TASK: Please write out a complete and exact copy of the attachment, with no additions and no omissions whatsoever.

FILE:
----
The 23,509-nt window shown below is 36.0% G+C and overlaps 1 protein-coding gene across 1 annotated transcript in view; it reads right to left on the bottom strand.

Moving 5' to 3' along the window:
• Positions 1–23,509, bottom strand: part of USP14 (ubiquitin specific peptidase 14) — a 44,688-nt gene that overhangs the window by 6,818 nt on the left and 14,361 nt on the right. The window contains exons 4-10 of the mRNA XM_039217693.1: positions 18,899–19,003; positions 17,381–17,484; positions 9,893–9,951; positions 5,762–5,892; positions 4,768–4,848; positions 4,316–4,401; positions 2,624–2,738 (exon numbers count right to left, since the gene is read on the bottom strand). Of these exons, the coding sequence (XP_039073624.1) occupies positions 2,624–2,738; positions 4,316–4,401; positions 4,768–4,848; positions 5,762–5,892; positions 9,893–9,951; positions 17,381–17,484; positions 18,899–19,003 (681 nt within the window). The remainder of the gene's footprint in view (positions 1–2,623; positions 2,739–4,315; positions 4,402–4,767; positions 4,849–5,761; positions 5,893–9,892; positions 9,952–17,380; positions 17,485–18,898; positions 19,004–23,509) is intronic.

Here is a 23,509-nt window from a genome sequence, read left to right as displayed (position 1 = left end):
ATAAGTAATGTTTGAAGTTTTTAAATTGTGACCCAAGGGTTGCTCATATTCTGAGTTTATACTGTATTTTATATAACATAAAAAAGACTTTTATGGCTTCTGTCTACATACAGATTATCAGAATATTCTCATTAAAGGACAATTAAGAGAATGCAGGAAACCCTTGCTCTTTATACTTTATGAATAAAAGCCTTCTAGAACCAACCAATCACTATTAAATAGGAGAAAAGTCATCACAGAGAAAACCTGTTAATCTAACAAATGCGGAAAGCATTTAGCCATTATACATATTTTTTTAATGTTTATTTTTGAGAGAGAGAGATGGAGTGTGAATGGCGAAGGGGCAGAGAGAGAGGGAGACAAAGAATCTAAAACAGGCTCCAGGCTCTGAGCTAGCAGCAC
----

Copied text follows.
The 23,509-nt window shown below is 36.0% G+C and overlaps 1 protein-coding gene across 1 annotated transcript in view; it reads right to left on the bottom strand.

Moving 5' to 3' along the window:
• Positions 1–23,509, bottom strand: part of USP14 (ubiquitin specific peptidase 14) — a 44,688-nt gene that overhangs the window by 6,818 nt on the left and 14,361 nt on the right. The window contains exons 4-10 of the mRNA XM_039217693.1: positions 18,899–19,003; positions 17,381–17,484; positions 9,893–9,951; positions 5,762–5,892; positions 4,768–4,848; positions 4,316–4,401; positions 2,624–2,738 (exon numbers count right to left, since the gene is read on the bottom strand). Of these exons, the coding sequence (XP_039073624.1) occupies positions 2,624–2,738; positions 4,316–4,401; positions 4,768–4,848; positions 5,762–5,892; positions 9,893–9,951; positions 17,381–17,484; positions 18,899–19,003 (681 nt within the window). The remainder of the gene's footprint in view (positions 1–2,623; positions 2,739–4,315; positions 4,402–4,767; positions 4,849–5,761; positions 5,893–9,892; positions 9,952–17,380; positions 17,485–18,898; positions 19,004–23,509) is intronic.

Here is a 23,509-nt window from a genome sequence, read left to right as displayed (position 1 = left end):
ATAAGTAATGTTTGAAGTTTTTAAATTGTGACCCAAGGGTTGCTCATATTCTGAGTTTATACTGTATTTTATATAACATAAAAAAGACTTTTATGGCTTCTGTCTACATACAGATTATCAGAATATTCTCATTAAAGGACAATTAAGAGAATGCAGGAAACCCTTGCTCTTTATACTTTATGAATAAAAGCCTTCTAGAACCAACCAATCACTATTAAATAGGAGAAAAGTCATCACAGAGAAAACCTGTTAATCTAACAAATGCGGAAAGCATTTAGCCATTATACATATTTTTTTAATGTTTATTTTTGAGAGAGAGAGATGGAGTGTGAATGGCGAAGGGGCAGAGAGAGAGGGAGACAAAGAATCTAAAACAGGCTCCAGGCTCTGAGCTAGCAGCAC